But so long as third parties can access information like IP addresses and device build, it's almost impossible for users to prevent the third-parties from creating a digital fingerprint for them and tracking them across unrelated apps, says Patrick Jackson, chief technology officer at privacy app Disconnect.me.
“It’s a black box," he says. “The downside for consumers is if Branch ever had a data breach the user would never know.”
Utah’s Healthy Together App collects similar data.
This just shows how difficult the problem is to solve, EFF's Schwartz says. “If they want the aggregate data they should do so in a way that's protective of the public and their privacy,” said Schwartz. “We don't object to using truly aggregate data but if the [app] is sending out information to data brokers that a customer owns then that's not truly aggregate data.”
It's these kinds of potential privacy gaps that members of Congress are hoping to address.
Both parties have introduced their own versions of legislation that would regulate the use of data collected for coronavirus response.
“Technology can help our country defeat the covid-19 pandemic, but when tech products collect any personal data related to the pandemic, it must only be used for public health purposes,” said Rep. Anna G. Eshoo (D-Calif.), who introduced the Public Health Emergency Privacy Act, which would put guardrails on how companies working on pandemic response efforts collect and share personal data including IP addresses.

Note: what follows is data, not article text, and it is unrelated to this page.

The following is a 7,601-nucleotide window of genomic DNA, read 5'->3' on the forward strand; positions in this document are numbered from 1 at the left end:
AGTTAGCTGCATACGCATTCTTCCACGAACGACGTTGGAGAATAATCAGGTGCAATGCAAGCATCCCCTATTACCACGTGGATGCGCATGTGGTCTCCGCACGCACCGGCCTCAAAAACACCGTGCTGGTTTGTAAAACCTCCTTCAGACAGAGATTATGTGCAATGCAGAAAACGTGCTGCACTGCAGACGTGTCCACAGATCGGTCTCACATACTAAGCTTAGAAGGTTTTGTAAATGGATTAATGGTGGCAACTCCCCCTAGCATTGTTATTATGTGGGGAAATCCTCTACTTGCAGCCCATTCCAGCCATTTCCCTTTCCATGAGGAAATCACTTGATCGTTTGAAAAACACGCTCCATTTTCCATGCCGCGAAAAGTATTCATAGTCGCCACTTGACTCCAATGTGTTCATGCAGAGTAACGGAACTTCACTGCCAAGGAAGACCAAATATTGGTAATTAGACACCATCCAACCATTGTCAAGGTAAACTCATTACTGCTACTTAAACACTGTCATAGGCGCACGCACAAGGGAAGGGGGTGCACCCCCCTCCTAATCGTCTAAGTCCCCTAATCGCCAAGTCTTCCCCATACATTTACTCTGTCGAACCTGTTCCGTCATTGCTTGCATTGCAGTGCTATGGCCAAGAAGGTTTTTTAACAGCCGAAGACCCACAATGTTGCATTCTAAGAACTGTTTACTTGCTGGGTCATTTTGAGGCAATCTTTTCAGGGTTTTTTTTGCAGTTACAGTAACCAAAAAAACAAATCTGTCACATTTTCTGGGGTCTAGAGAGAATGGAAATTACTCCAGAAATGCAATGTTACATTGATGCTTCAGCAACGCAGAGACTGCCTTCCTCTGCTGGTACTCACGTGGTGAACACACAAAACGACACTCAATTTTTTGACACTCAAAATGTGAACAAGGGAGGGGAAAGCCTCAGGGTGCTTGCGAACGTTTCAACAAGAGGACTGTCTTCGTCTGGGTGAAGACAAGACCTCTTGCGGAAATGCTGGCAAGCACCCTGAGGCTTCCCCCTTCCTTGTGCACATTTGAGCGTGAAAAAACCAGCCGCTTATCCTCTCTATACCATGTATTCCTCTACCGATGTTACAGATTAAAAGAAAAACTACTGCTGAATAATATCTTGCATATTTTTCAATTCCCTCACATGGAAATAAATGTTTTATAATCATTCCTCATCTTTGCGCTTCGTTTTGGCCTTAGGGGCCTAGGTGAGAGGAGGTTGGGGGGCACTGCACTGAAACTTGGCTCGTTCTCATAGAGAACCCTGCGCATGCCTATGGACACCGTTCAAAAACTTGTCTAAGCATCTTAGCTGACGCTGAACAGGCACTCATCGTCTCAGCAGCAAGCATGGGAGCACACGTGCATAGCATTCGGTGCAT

“The American people do not want this data shared with third parties, used for ad targeting, sold to data brokers, or used for any purpose outside of improving public health," Eshoo continued.
A federal judge rejected the Justice Department's request to block publication of John Bolton's book.
The judge agreed that the former national security adviser “gambled with the security of the United States” and risked criminal prosecution by publishing the book before government approval. But he said the Justice Department did not offer evidence an injunction was an “appropriate remedy,” partly because numerous copies are already in circulation, Spencer S. Hsu and Tom Hamburger report.
“For reasons that hardly need to be stated, the Court will not order nationwide seizure and destruction of a political memoir,” U.S. District Judge Royce C. Lamberth of the District of Columbia wrote.
The government is attempting to confiscate any book profits, including a reported $2 million advance, by arguing Bolton violated a nondisclosure agreement.
Bolton has denied that the memoir, which alleges Trump put his campaign for reelection ahead of national security issues including cybersecurity, contains any classified information.
Meanwhile, Twitter started cracking down on pirated copies of the book circulating on the web. NBC News' Kevin Collier:
Tensions are ratcheting up between the U.S. and China over cyberspying.
Secretary of State Mike Pompeo accused the country of “pushing disinformation and malicious cyber campaigns … to drive a wedge between the U.S. and Europe” at an online conference in Denmark, Jan M. Olsen at the Associated Press reports. U.S. officials have accused China-backed hackers of stealing coronavirus vaccine research and spreading disinformation blaming the pandemic on the United States.
Meanwhile, European allies are feeling the crunch of the United States's assault against Chinese telecom giant Huawei. British security officials recently warned U.K. telecom operators to stockpile Huawei equipment in case U.S. restrictions on the company's access to microchip technologies disrupts their operations, Reuters reports. Mounting U.S. sanctions against Huawei have forced the United Kingdom to reconsider allowing the company to build parts of its next-generation 5G networks.
China, meanwhile, recently introduced espionage charges against two Canadians, Gerry Shih reports. It’s widely seen as retribution for the country's role in helping the United States target Huawei executive Meng Wanzhou, he reports.
Australia suspects China in major cyberattacks against its government and industry.